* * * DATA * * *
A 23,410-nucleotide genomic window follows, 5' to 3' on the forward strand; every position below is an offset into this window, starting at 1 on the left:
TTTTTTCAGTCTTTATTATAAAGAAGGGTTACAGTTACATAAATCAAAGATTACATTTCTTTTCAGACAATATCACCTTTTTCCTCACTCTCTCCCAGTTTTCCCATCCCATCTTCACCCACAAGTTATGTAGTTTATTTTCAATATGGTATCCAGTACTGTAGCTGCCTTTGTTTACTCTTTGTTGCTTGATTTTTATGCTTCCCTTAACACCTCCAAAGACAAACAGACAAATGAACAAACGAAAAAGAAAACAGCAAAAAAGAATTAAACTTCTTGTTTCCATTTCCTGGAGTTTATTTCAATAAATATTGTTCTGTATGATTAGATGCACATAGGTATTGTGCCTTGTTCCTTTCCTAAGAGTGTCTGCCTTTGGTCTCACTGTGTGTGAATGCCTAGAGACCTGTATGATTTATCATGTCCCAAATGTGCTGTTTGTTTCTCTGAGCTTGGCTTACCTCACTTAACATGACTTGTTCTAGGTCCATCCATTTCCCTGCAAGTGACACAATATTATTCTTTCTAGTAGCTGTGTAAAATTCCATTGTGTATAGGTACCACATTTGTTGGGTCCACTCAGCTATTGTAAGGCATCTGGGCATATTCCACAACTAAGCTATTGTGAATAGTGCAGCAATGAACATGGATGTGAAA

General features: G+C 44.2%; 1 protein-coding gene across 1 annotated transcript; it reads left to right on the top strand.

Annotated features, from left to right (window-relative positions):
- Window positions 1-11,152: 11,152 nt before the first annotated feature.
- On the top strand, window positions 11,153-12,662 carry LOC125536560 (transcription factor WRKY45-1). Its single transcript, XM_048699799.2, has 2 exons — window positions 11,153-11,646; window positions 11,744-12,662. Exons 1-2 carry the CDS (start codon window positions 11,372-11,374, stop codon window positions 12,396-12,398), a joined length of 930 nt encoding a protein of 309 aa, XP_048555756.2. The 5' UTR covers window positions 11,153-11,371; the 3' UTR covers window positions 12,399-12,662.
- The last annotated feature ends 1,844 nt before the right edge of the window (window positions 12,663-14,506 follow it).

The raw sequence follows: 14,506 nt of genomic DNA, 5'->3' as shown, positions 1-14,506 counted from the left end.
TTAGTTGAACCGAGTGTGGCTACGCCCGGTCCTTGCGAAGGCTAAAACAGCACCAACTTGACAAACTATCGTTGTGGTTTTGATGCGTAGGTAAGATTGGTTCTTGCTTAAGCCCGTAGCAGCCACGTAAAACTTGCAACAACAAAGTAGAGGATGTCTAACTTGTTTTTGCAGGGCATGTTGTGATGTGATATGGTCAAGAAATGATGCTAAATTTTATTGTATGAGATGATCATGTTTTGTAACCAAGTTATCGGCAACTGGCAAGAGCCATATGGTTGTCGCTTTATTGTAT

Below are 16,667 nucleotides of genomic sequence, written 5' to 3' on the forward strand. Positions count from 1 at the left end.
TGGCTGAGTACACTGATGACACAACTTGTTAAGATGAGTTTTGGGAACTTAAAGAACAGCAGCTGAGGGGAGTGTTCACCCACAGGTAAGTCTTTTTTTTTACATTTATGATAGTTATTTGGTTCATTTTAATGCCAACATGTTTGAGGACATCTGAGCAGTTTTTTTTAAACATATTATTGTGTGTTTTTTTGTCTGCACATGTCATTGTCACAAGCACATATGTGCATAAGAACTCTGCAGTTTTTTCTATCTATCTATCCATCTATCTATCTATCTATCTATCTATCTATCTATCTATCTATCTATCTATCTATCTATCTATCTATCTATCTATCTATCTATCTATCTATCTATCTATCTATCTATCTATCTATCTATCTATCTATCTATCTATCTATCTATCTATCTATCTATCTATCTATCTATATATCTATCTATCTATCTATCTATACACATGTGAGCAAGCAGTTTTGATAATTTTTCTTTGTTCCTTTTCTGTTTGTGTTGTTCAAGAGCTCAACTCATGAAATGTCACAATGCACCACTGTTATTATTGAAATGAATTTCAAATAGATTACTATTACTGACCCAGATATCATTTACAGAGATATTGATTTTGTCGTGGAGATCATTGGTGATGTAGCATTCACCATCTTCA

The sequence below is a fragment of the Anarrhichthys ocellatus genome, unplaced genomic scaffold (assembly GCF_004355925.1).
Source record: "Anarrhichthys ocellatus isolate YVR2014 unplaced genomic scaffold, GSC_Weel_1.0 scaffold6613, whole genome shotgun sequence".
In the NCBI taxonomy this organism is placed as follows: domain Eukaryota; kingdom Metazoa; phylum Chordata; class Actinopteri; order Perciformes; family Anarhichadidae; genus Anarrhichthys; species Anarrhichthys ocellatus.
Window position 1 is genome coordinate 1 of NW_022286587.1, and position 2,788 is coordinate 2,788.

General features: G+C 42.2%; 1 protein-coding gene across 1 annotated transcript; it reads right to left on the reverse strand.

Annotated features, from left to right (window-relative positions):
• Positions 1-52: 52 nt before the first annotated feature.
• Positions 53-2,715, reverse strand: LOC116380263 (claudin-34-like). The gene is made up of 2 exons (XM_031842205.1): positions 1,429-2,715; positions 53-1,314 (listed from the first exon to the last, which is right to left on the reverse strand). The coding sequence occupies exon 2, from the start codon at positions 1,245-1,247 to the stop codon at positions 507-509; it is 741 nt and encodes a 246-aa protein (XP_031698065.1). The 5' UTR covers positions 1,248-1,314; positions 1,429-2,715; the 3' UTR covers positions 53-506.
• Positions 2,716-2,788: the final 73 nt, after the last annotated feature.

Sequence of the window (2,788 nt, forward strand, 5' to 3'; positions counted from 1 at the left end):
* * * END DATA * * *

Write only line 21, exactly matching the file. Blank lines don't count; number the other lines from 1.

Sequence of the window (2,788 nt, forward strand, 5' to 3'; positions counted from 1 at the left end):